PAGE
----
Greatwood plays its part in training young people and easing the shortage of stable staff
Greatwood - the charity at Clench Common which looks after retired racehorses and uses them to help disadvantaged young people - is also an accredited centre for introducing young people to the skills needed for jobs in the various parts of the equine industry.
Last week all the students taking their 1st4sport Get Going educational programme passed the one-week intensive course which gives them an entry level award in 'Assisting with basic care of horses'.
Among the successful students was a nineteen year-old refugee from war-torn Sudan who came to Britain four years ago and now wants to start a career in the racing industry. Another student found that being around horses helped alleviate her medical condition - and for the first time in four years she spent the week without taking pain-killers.
These courses are designed to help young and unemployed people to get on the jobs ladder - and they are also helping with the racing industry's shortage of stable staff.
The need to help the young unemployed is a given in these economic times, but the shortage of stable staff is a newer problem. It has been fuelled by new Home Office rules on entry for experienced work-riders from the Middle East and southern Asia who are favoured by some trainers.
Earlier this month a million pounds from the proceeds of the sale of the publicly-owned Tote to Betfred has been provided to help develop the racing industry's workforce and improve staff retention.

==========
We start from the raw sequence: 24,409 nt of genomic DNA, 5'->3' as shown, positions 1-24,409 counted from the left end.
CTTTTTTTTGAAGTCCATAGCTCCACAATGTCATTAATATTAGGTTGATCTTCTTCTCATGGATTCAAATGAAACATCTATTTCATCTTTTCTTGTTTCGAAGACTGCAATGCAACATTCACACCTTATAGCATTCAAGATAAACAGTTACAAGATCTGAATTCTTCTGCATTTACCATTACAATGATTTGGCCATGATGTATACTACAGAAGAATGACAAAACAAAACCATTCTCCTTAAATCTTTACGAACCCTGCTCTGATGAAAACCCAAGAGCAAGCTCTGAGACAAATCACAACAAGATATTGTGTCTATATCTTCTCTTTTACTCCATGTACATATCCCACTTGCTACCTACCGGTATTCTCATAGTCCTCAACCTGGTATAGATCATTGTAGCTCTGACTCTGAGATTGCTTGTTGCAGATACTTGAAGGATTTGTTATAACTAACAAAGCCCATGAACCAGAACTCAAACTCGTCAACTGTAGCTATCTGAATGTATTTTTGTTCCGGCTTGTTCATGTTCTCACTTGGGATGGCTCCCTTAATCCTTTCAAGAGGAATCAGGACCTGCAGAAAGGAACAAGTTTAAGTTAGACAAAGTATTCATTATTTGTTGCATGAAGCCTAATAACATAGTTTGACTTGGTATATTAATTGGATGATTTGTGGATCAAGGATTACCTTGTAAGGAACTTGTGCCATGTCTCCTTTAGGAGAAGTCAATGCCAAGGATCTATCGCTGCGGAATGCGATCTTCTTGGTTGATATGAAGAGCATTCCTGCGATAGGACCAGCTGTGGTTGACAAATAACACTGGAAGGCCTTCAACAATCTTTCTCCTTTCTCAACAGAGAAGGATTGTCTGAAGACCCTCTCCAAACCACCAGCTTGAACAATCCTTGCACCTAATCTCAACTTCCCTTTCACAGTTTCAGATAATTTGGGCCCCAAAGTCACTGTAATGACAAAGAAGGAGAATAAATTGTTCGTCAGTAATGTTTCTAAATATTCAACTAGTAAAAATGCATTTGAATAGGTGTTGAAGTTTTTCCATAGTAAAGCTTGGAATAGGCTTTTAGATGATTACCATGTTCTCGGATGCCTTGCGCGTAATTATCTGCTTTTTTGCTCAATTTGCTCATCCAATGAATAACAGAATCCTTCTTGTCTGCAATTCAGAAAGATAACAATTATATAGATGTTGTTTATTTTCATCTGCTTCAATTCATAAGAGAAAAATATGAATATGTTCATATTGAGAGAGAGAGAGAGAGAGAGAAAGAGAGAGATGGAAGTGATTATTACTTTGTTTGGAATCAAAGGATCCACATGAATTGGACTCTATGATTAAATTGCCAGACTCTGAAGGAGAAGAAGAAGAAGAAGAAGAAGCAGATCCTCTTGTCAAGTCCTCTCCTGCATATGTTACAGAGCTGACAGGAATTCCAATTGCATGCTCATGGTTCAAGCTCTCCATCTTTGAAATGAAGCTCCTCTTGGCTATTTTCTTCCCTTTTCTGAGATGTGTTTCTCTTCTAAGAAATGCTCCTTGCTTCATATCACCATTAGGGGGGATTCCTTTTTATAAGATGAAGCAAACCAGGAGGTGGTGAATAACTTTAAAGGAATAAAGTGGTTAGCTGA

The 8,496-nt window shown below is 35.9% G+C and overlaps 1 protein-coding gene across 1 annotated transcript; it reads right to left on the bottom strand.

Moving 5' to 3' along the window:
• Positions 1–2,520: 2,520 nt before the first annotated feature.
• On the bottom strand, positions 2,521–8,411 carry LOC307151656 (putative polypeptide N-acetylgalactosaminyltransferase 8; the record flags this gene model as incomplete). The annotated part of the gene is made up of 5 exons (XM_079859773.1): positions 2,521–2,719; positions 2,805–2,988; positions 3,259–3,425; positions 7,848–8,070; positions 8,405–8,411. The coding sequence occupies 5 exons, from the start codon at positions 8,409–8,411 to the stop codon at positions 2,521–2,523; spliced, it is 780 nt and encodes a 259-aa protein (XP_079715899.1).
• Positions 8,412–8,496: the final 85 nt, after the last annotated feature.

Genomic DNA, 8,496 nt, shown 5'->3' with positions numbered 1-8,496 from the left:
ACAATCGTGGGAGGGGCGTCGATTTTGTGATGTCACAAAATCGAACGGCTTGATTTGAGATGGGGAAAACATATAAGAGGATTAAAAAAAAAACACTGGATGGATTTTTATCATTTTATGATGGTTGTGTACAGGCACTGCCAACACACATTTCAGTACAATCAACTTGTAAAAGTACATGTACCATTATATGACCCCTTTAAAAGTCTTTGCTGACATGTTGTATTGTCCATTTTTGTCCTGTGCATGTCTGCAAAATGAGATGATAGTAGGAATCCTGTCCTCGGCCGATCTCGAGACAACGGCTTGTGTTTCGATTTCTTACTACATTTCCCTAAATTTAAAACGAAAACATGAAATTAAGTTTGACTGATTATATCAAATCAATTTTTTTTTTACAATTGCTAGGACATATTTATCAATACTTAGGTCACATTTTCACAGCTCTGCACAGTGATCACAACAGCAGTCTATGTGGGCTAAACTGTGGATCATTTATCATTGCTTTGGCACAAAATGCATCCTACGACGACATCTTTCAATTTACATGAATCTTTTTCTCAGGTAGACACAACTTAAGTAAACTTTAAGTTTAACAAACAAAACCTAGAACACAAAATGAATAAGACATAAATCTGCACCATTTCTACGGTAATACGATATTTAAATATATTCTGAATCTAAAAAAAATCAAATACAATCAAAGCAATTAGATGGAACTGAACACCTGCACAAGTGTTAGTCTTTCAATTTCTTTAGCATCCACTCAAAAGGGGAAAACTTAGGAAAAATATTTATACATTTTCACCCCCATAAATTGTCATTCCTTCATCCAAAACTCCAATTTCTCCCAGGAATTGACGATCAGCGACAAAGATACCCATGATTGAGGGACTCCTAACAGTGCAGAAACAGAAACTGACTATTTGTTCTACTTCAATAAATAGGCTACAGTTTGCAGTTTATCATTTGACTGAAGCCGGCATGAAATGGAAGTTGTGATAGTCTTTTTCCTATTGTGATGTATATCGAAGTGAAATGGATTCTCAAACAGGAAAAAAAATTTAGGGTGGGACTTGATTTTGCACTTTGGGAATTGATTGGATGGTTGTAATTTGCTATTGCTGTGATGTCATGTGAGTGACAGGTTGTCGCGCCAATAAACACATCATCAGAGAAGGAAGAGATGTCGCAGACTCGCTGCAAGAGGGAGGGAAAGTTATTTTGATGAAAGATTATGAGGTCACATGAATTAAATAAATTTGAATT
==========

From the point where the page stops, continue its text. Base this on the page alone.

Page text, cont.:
It is estimated that there are currently 500 vacancies in training yards across Britain. And the situation is likely to get worse as the industry expects a thousand more horses will be in training by 2020.
The course run at Greatwood is the '1st4sport Entry Level Award in Assisting with Basic Care of Horses (Entry 2) (QCF)’. It is designed to benefit learners through an introduction to horse care for people who have an interest in horses and may want to work with them, but who have little previous experience.
The award gives the learner the basic skills and knowledge required to assist with caring for horses under supervision and prepares them for further training.
The intensive course includes a ‘field trip’ to a racing yard, talks from industry guest speakers and a veterinary and farrier demonstration. This qualification is run in partnership with the British Horseracing Authority.
The Get Going programme receives no direct funding from the local authority and is not currently eligible for funding from the Skills Funding Agency. Due to the economic and social circumstances of students attending Greatwood, places on the Get Going programme are offered free of charge to the young people and funding comes via grants from trusts and foundations.
It costs Greatwood over £500,000 each year to support up to 60 ex-racehorses and deliver education to 300 disadvantaged young people. The charity relies heavily on the support and generosity of the racing industry as well as the general public - with fund-raising efforts throughout the year.